Before I ramble further, I'll cut to the chase and summarize by saying that duck typing is darn handy when you need it, but eliminating typing altogether because it's the new, hip thing to do, or because you think it's the top-secret weapon that will make your CF apps lightning fast, is a big, big mistake. If you listen to ColdFusion Weekly you'll probably recall the call we had a couple of weeks ago asking for our thoughts on the Hal Helms and Jeff Peters Out Loud episode where they discussed "GroupThink." Duck typing is another case in point in my mind. Please, please, please, for the love of the OO gods, think about what you're doing when it comes to duck typing. Don't skip typing because all the cool kids are doing it.


So where do I think this is all going? I hope that we're in another Hegelian phase of our collective development knowledge. Thesis: ColdFusion has a type attribute now, so use it. Antithesis: forget typing--duck typing all the way. Synthesis: use duck typing only when you need it. We're currently still in the antithesis phase which is why I thought it was a good time to do my own personal brain dump on this topic.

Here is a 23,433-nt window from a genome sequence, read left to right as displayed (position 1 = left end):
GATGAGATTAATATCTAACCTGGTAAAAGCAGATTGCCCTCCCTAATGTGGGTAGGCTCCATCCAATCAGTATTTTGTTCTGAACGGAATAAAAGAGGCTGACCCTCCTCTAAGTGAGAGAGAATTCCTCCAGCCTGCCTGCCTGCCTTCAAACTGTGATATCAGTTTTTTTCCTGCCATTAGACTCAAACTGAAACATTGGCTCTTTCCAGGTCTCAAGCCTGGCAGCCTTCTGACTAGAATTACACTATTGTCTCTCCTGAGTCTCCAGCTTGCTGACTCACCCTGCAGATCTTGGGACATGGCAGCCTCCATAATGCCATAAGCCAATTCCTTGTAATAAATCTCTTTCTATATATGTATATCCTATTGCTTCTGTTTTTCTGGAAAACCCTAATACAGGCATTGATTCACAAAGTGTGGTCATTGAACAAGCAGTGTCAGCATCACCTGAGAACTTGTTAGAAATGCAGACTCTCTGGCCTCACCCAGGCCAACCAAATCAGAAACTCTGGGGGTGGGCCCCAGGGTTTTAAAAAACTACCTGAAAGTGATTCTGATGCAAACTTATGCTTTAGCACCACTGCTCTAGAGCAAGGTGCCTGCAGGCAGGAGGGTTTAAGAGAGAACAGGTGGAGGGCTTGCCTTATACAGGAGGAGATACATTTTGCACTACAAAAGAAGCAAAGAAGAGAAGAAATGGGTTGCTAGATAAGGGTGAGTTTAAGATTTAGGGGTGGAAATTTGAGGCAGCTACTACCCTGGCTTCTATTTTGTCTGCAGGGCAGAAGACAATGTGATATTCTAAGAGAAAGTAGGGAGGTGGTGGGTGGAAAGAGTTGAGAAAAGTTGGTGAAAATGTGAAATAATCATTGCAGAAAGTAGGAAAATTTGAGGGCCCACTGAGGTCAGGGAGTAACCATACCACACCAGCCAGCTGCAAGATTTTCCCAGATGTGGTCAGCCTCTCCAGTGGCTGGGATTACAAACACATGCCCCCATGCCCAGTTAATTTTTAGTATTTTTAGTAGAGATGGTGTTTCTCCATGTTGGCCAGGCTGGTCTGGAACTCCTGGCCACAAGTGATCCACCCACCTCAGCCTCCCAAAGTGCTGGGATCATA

I'll conclude with a few bullet points that you can use as food for thought.




  • Duck typing is great when you need it, but in the vast majority of cases you care about an object's type (at least philosophically).


  • Duck typing for performance is a very bad reason to do duck typing, except in specialized circumstances.


  • Duck typing throughout your application can make development and debugging much more of a hassle.


  • Just because ColdFusion checks type at runtime doesn't entirely negate the benefits of typing.


  • OO is to a large degree about discipline. Don't duck type at all until you've done it the "right" way for quite a while.


  • Learn Java. I'm not saying learn it to the point of expertise, but play around with Java and learn how Java thinks. You have to know the rules before you can intelligently (and hopefully judiciously) break them.